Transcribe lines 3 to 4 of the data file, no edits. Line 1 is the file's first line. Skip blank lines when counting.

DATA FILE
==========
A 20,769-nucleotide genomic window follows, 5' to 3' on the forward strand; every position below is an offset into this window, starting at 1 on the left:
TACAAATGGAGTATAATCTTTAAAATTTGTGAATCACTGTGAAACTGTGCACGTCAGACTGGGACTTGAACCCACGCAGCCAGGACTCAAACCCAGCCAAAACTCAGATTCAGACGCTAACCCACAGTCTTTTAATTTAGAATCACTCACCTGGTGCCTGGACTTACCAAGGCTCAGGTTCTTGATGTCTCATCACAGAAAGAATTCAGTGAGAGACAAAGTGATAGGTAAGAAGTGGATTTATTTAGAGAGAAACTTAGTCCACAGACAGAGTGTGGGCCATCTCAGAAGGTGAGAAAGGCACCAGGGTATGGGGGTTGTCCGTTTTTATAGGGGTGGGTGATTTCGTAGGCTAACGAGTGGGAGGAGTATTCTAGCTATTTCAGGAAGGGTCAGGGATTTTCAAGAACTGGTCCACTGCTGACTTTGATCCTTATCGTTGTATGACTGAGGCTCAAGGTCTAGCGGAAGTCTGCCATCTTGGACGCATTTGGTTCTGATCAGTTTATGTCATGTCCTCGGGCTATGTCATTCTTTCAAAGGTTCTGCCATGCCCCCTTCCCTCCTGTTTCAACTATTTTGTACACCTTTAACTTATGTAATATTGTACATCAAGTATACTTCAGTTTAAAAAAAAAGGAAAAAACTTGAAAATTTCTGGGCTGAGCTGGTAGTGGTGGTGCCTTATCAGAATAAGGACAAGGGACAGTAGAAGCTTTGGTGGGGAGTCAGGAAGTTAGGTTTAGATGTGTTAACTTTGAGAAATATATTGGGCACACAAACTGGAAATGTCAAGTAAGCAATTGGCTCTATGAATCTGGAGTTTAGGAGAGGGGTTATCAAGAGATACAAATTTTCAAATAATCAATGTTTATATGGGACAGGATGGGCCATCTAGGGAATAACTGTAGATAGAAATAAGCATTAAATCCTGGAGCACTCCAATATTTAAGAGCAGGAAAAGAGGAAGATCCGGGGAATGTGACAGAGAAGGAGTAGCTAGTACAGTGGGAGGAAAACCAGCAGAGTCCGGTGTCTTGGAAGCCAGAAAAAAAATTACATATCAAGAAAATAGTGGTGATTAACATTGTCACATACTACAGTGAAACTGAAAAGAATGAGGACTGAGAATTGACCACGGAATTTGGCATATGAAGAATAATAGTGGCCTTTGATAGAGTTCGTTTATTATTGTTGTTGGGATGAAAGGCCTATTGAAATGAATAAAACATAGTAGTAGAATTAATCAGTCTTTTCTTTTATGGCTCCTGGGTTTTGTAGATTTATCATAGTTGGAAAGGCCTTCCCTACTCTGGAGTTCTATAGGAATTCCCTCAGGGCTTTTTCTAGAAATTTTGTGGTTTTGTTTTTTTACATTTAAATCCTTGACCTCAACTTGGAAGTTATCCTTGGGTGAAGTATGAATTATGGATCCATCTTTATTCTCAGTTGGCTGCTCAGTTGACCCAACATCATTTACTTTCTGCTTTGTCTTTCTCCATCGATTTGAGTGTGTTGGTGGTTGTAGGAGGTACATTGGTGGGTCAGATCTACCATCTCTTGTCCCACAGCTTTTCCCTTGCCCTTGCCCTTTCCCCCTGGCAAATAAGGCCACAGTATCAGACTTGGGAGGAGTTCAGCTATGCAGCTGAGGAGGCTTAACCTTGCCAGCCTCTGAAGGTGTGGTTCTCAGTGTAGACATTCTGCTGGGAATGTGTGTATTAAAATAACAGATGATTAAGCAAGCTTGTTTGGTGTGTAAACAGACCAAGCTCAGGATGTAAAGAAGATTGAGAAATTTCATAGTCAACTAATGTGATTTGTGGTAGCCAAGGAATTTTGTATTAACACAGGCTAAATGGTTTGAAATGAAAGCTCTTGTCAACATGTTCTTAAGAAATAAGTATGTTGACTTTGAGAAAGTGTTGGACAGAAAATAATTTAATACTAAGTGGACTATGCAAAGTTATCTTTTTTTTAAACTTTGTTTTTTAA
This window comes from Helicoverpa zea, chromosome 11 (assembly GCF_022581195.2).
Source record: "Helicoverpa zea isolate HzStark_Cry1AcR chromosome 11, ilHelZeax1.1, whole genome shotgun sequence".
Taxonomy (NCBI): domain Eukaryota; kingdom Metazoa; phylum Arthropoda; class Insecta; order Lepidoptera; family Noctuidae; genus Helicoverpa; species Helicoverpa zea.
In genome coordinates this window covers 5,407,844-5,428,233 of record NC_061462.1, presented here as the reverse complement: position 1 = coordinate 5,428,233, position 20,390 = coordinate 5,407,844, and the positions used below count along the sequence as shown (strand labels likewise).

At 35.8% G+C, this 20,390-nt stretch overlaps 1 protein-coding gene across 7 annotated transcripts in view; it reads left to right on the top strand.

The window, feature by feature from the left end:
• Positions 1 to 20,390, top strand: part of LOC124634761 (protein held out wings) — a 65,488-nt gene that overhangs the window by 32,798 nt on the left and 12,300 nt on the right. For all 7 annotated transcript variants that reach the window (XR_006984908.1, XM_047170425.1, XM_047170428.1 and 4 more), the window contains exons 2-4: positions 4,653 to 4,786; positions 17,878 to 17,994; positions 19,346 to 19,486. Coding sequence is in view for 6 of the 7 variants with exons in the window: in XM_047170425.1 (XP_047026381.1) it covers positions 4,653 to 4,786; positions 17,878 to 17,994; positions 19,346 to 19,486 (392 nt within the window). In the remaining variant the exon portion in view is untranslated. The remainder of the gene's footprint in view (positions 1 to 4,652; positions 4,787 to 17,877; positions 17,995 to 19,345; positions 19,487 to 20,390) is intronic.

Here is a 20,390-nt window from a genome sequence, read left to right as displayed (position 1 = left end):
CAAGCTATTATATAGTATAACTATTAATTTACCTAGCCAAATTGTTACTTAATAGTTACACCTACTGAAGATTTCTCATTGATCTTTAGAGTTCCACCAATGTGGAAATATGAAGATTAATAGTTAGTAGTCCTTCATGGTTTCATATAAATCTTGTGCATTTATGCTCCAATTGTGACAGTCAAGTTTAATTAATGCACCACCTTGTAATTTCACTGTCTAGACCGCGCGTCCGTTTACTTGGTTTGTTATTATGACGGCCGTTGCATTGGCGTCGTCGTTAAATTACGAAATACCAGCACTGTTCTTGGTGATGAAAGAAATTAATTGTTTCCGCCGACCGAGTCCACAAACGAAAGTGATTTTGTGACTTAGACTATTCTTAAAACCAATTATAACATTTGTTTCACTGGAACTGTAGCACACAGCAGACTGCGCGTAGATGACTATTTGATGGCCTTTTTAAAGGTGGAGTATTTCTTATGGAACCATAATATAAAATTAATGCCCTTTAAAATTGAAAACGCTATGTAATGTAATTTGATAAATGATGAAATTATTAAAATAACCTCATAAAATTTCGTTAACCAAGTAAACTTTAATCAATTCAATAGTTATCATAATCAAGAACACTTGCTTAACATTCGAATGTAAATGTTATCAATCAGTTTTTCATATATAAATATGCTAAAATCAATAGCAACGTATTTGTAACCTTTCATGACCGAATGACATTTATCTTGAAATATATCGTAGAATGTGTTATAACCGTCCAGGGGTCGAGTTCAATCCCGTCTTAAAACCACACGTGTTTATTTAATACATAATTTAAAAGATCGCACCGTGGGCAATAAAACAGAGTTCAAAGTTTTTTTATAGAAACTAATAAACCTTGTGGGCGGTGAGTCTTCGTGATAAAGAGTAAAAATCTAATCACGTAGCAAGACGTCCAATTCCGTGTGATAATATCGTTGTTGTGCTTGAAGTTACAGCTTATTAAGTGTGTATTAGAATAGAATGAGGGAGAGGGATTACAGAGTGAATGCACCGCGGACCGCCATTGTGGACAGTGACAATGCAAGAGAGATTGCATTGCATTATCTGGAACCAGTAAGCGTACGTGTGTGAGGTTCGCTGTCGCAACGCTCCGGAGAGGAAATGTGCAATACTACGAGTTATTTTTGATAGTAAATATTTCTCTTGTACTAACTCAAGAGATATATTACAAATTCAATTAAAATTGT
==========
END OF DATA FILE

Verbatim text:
This window comes from Helicoverpa zea, chromosome 11 (assembly GCF_022581195.2).
Source record: "Helicoverpa zea isolate HzStark_Cry1AcR chromosome 11, ilHelZeax1.1, whole genome shotgun sequence".